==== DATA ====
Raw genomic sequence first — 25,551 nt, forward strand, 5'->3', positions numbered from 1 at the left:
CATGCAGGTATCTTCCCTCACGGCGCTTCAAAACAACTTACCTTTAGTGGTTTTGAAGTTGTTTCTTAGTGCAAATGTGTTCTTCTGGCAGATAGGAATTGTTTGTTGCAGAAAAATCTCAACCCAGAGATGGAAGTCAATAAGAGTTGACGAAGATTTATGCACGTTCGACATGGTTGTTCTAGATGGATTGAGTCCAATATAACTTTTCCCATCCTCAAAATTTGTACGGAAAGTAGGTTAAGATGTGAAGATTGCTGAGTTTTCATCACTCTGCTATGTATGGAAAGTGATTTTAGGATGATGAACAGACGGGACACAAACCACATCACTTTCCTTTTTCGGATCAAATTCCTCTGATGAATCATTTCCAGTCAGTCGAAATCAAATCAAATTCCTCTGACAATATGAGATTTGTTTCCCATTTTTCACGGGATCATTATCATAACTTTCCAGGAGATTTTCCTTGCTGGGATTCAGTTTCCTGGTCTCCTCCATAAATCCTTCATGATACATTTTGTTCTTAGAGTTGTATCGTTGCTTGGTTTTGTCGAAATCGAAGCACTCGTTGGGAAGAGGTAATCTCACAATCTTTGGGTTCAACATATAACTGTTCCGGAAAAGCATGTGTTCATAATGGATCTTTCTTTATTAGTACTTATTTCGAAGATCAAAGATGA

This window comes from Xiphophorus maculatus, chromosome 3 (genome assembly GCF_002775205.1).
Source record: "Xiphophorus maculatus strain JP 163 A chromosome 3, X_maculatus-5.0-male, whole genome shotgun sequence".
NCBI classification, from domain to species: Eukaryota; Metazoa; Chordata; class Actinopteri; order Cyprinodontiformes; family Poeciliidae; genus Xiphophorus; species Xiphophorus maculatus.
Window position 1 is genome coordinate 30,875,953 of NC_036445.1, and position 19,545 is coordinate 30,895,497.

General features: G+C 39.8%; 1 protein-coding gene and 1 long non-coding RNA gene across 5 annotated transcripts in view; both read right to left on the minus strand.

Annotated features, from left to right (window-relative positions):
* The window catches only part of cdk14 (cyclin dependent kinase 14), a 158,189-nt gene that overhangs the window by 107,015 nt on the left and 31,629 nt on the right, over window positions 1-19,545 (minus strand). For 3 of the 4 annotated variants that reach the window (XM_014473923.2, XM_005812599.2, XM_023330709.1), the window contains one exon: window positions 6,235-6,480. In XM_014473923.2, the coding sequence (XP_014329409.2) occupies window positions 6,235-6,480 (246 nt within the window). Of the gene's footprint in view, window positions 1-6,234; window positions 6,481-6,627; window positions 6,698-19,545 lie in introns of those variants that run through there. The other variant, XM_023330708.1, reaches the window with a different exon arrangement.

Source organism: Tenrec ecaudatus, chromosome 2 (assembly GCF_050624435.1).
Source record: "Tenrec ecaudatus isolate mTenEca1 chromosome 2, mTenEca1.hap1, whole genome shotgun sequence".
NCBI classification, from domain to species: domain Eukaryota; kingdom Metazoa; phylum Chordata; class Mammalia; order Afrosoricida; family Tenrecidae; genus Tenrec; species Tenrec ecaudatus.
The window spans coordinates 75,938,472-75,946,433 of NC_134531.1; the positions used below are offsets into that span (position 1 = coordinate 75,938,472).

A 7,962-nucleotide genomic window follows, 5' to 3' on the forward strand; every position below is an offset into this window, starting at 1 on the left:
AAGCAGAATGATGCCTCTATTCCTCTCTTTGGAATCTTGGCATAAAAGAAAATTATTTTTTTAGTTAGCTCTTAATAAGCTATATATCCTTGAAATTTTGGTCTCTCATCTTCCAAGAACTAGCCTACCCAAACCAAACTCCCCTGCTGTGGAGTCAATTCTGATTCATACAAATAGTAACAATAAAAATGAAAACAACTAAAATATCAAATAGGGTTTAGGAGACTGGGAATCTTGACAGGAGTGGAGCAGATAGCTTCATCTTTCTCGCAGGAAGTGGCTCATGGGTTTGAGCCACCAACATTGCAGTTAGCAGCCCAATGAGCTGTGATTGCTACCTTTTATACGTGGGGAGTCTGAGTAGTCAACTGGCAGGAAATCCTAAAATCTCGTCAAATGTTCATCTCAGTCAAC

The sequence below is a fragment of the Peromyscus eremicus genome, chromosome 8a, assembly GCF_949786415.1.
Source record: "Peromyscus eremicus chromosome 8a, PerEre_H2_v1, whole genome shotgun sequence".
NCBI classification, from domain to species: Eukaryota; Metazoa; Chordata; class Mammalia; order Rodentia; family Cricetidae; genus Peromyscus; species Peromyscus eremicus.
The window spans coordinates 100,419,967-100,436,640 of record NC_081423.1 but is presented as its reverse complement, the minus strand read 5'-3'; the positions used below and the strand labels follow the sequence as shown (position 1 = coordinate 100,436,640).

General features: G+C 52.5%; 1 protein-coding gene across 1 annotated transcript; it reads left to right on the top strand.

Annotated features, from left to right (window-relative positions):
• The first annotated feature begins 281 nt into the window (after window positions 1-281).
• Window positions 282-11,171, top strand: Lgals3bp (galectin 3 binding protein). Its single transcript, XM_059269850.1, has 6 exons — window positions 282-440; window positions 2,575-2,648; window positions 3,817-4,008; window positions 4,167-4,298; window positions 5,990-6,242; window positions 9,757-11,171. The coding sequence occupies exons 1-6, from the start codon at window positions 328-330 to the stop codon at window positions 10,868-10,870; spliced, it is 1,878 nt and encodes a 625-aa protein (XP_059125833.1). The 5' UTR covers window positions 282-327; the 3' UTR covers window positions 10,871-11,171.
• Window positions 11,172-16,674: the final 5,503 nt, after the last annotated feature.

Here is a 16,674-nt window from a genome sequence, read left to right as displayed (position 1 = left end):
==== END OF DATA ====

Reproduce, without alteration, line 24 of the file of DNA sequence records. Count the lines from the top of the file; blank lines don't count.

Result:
• Window positions 11,172-16,674: the final 5,503 nt, after the last annotated feature.